There’s an anodyne unpretentiousness to the updated 2020 Volkswagen Passat. It looks more distinctive than before yet doesn’t call attention to itself or announce much of anything about the person who owns it. It’s a plainly wrapped family sedan with modest performance and generous interior and cargo space. While additional equipment that was previously available only on its higher trim levels is now standard across the range, the latest Passat’s mid-cycle improvements don’t bring it any closer to the leaders in its segment.
Built at VW’s factory in Chattanooga, Tennessee, the 2020 Passat features almost entirely new body panels (only the roof carries over from the 2019 model) and a freshened interior. But this is still the familiar United States-market Passat underneath, rather than a version of the European-market Passat that rides on the VW Group’s newer MQB platform. That architecture also underpins the sleeker German-built VW Arteon sedan, which is a bit more upscale and is positioned above where the 2020 Passat lineup tops out.
Just because the Passat is rather anonymous looking doesn’t mean it isn’t handsome. Volkswagen has added standard LED headlights, stronger character lines down its sides, and a bolder front-end design. But its reserved, chiseled lines remain at odds with the more flamboyant curves on the headlining players in the family sedan segment, including the Honda Accord, Hyundai Sonata, Mazda 6, Nissan Altima, and Toyota Camry. Even the sedate Subaru Legacy makes this VW appear conservatively drawn. Sportier R-Line models carry a touch more visual heft with model-specific treatments for the grille and front and rear bumpers, as well as standard 19-inch wheels. Our test car, however, was a top-spec SEL model that rolled on 18-inchers (17s are standard).
Despite the Passat’s updates, its straightforward interior is minimalist to the point of being a throwback. The main instrumentation is a big analog tachometer on the left, a big analog speedometer on right, and a digital display between them. A concession to modern sensibilities comes in the form of a 6.3-inch infotainment touchscreen atop the dash, which is not huge by current standards, but it does cover the bases, functions well enough, and brings Apple CarPlay and Android Auto connectivity. R-Line models add a leather-wrapped steering wheel and two-tone upholstery. However, you’ll have to step up to the SEL to get real leather on the seats, as lesser trims feature VW’s V-Tex Leatherette, which is a nice way to say vinyl, albeit pleasant, easy-to-clean vinyl.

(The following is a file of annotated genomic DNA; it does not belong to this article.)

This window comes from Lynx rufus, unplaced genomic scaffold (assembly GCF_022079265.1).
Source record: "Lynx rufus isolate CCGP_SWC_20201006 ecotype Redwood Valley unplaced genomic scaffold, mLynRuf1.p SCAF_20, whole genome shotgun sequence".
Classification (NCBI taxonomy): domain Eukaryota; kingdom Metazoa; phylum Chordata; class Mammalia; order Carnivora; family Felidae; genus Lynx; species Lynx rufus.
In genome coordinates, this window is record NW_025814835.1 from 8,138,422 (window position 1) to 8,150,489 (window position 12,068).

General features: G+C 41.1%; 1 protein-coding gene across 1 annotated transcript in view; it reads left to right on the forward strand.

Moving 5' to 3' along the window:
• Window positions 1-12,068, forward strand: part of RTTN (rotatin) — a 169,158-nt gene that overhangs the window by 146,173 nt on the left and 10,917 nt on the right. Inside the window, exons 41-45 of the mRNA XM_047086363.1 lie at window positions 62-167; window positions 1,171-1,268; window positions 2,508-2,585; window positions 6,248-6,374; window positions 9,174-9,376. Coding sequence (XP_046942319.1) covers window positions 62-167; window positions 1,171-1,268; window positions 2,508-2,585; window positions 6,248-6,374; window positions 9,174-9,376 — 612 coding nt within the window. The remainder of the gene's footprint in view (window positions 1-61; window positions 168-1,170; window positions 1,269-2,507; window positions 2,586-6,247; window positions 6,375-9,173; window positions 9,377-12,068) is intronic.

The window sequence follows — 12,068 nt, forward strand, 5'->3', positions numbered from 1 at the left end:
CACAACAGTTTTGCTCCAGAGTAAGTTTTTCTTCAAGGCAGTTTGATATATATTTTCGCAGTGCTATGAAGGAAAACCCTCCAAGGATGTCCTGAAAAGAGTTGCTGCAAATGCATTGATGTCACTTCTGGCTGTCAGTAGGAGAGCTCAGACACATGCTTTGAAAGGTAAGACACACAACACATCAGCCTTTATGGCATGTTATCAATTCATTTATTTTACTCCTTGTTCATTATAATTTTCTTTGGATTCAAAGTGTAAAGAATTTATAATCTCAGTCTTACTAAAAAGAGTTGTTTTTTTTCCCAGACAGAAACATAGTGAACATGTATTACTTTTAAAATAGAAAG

What’s best about the Passat interior is how much of it there is, particularly in the back seat. VW gets the absolute most out of the car’s 110.4-inch wheelbase, which helps afford the Passat a solid 39.1 inches of rear legroom. That’s 1.1 inches more stretch-out space than in a Toyota Camry and only slightly less than in a Honda Accord, which rides on a longer 111.4-inch wheelbase.
Except for a 22-lb-ft increase in torque (now up to 206 pound-feet) for the standard turbocharged 2.0-liter inline-four, the 2020 Passat’s powertrain carries over. It still develops 174 horsepower and is paired with a standard six-speed automatic transmission. The previously optional narrow-angle V-6 is no longer available. VW claims the 2.0-liter’s increased torque should trim a half-second from its zero-to-60-mph time. Despite weighing only 68 more pounds than a similar 2018 Passat 2.0T model we tested, however, our 2020 example’s 8.3-second run is 0.3 second slower than before. Through the quarter-mile, its 16.2-second pass at 88 mph is 0.2 second slower at the same trap speed. Not only is the 2020 Passat’s acceleration slower than before, it’s notably off the pace of most of its competitors that we gathered last year for a five-car family sedan comparison test.
On the road, the Passat benefits from VW’s ability to tune a chassis. It doesn’t have the initial turn-in and instant reflexes of a GTI, let alone a Honda Accord. The 0.84-g skidpad orbit we recorded in our test car is below the average of our recent comparison test, but the VW’s suspension keeps it planted in place on abrupt corner entries . The transmission responds quickly and smoothly, the steering feels suitably precise, and its driver has to do something especially stupid for its stability control to intervene (such as max it out around our 300-foot skidpad).
We’d like the Passat more if it had a stronger version of the turbo 2.0-liter four, such as the one found in both the Arteon sedan, which is rated at 268 horsepower and comes mated to an eight-speed automatic. But that would surely push the Passat’s price closer to the more attractive Arteon and its $37,015 entry point. Compared to most of its peers that can top $40K with options, our SEL test car carried an attractive as-tested price of $32,410. And all 2020 Passats now come with additional standard content, including automatic emergency braking, blind-spot detection, rear cross-traffic alert, and satellite radio. The SEL adds niceties such as heated rear seats, a premium Fender audio system, and a parking assistant.
The latest Passat, while competent and a better value than before, is not meant for carving up a good road nor for standing out in traffic. To a savvy shopper looking for a family car that blends in, it is a sensibly priced driving appliance. But we’d gladly pay a little more for stronger performance and a touch more character.
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